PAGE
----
220px-Late_Marriage.jpgIsrael has developed a flourishing film industry, with movies competing in international film festivals and winning numerous awards. In Israel, a country of just eight million people, there are ten film schools and seven international film festivals.

    In recent years the Israeli film industry has grown tremendously, with annually more than 2.5 million people worldwide watching Israeli films. Such growth is an achievement of the Israeli Film Fund, which works to engender a sustainable, creative and a vibrant Israeli film industry. In 2000, the Israeli government passed a New Cinema Law to ensure and secure more funding for Israeli cinema.

    Filmmaking in Israel has undergone major developments since its inception in the 1950s. The first features produced and directed by Israelis such as “Hill 24 Does Not Answer,” and “They Were Ten,” tended, like Israeli literature of the period, to be cast in the heroic mold.

    Some recent films remain deeply rooted in the Israeli experience, dealing with such subjects as Holocaust survivors and their children (Gila Almagor’s “The Summer of Aviya” and its sequel, “Under the Domim Tree”) and the travails of new immigrants (“Sh’hur”, directed by Hannah Azoulai and Shmuel Hasfari, “late Marriage” directed by Dover Koshashvili). 

    Others reflect a more predominant trend towards the present Israeli reality, whether dealing with the Israel-Arab and the Jews-Arabs confrontations (Eran Riklis’s “The Lemon Tree”, Scandar Copti and Yaron Shani’s “Ajami”), the military aspects in the Israelis life (Joseph Cedar’s “Beaufort”, Samuel Maoz’s “Lebanon”, Eytan Fox ‘s “Yossi and Jagger”) or set in the context of universalist, somewhat alienated and hedonistic society (Eytan Fox’s “A Siren’s Song” and “The Bubble”, Ayelet Menahemi and Nirit Yaron’s “Tel Aviv Stories”). The Israeli film industry continues to gain worldwide recognition through International awards and nominations.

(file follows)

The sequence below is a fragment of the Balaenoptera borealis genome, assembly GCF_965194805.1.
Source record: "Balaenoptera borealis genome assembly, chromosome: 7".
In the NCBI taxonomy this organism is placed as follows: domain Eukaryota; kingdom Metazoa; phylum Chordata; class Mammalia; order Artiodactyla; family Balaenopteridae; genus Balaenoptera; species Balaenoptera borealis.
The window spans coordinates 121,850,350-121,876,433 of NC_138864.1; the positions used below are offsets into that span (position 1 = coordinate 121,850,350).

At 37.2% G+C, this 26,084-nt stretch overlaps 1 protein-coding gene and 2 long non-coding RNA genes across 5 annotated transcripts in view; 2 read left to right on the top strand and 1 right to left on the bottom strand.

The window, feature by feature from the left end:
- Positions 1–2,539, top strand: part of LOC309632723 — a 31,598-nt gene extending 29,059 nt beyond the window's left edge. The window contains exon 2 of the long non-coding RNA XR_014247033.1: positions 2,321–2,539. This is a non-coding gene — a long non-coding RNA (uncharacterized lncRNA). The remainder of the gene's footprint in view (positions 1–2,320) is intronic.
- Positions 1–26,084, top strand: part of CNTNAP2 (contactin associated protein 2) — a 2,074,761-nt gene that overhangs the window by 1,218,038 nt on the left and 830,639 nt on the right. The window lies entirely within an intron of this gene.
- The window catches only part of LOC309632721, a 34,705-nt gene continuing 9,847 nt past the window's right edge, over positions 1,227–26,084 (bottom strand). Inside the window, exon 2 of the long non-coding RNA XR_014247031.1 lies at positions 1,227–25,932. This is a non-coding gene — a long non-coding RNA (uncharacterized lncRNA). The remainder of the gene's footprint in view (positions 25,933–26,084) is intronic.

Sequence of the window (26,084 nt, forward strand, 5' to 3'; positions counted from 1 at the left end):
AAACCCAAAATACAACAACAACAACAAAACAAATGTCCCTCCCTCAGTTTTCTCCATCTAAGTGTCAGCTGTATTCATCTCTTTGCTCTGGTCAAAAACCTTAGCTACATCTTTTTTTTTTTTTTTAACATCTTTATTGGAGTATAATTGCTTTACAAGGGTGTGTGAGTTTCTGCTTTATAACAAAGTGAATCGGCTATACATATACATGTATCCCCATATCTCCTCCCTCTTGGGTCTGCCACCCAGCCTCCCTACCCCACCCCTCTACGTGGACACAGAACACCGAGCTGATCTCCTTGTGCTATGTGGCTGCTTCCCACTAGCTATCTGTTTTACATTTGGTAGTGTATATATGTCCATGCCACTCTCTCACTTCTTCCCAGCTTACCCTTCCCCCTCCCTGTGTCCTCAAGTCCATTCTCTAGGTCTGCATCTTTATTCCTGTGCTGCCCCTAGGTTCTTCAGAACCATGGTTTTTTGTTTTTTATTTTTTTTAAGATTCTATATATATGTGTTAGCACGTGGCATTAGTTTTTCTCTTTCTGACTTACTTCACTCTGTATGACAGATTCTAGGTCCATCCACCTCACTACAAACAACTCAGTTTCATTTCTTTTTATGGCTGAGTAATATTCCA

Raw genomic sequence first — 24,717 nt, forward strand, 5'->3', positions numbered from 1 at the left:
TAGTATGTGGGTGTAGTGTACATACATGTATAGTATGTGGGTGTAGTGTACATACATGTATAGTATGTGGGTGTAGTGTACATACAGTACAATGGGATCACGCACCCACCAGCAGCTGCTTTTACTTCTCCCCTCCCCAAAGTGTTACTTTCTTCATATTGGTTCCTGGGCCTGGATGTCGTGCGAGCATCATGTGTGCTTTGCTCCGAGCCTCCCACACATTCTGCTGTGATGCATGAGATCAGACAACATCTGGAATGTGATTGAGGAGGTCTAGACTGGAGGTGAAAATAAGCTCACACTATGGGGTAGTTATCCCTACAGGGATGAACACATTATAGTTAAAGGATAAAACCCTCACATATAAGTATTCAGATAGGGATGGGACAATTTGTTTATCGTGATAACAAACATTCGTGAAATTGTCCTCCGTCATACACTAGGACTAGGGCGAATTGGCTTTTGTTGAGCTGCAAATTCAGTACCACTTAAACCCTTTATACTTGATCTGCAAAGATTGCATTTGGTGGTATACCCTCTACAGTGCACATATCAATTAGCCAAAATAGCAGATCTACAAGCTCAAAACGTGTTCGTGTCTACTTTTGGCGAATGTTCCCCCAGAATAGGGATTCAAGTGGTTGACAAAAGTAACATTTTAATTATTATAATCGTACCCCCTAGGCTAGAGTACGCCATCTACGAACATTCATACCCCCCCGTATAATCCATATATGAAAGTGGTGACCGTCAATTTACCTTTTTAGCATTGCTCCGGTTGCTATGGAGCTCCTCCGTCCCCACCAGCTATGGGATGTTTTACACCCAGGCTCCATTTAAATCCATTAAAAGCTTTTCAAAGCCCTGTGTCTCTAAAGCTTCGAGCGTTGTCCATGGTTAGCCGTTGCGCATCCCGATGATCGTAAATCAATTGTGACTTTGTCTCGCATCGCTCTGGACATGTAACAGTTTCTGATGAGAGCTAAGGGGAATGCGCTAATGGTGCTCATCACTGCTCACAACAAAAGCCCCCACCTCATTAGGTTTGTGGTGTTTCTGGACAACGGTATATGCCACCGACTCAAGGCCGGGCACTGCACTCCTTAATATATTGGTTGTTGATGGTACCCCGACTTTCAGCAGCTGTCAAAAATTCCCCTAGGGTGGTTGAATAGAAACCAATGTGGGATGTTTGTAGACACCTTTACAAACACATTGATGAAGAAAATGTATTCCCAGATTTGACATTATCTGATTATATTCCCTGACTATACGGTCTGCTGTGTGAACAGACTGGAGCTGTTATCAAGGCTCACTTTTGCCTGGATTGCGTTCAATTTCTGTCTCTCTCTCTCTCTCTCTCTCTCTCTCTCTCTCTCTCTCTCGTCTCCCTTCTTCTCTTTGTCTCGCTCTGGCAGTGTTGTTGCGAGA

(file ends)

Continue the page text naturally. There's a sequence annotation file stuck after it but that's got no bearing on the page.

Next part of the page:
• Did you know?

    • ​In the past decade more than 10 Israeli films have been nominated for The Oscar or in the Cannes Festival, among them are “Beaufort” (2008), “Waltz with Bashir” (2009) and “Ajami” (2010).

    • The Israel war movie, “Lebanon”, directed by Samuel Maoz, won the Golden Lion Award in 2009. It ​is based on Moaz’s experience as a young Israeli conscript during the war in Lebanon in 1982.

    • Footnote is a 2011 Israeli drama film written and directed by Joseph Cedar. It was nominated for an Academy Award for Best Foreign Film and won the best screenplay award at the Cannes Festival and ten awards at the 2011 Ophir Awards (The Israeli Oscars).
  • ​​
    • ​​The Cinematheque in Tel Aviv is an important cultural center for the screening of independent films. 

    • In 1984 Lia van Leer, the founder of the Haifa Cinematheque, the Jerusalem Cinematheque and the Israeli Film Archive, founded the Jerusalem Film Festival that has become Israel’s most prestigious cinematic event, showcasing international talent. The festival is ten days long, screening between 150-200 films in a number of programs.

    • TLVfest, Tel Aviv’s International LGBT Film Festival is a unique annual event taking place each June at the Tel Aviv Cinematheque. The festival offers public screenings of films that have not been distributed in Israel, as well as workshops, lectures and panel discussions with local and foreign filmmakers.

    • The International Student Film Festival in Tel Aviv takes place every two years. The festival was first initiated in 1986 by film students from the Tel-Aviv University. Hundreds of students’ films participate in the international competition each festival.

    • In 2009, the Arab-Israeli film "Ajami," set in an impoverished Arab neighborhood in Yafo, won a nomination for the Academy Award for Best Foreign Language Film. It was the first predominantly Arab-language film that Israel submitted for the award and the third year in a row that an Israeli film won an Oscar nomination.

    • In 2008, Ari Folman’s animated film "Waltz with Bashir" reaped international acclaim for its portrayal of the director’s experiences in the 1982 Lebanon War.

  • ​​​
  • ​In 2007 "Beaufort," a movie portraying the experiences of a group of Israeli soldiers in Lebanon, won 12 awards at the Berlin Film Festival, including best director for Joseph Cedar.

  • The Spielberg Film Archive at the Hebrew University of Jerusalem is the world's largest repository of film material on Jewish themes as well as on Jewish and Israeli life.​

For more information: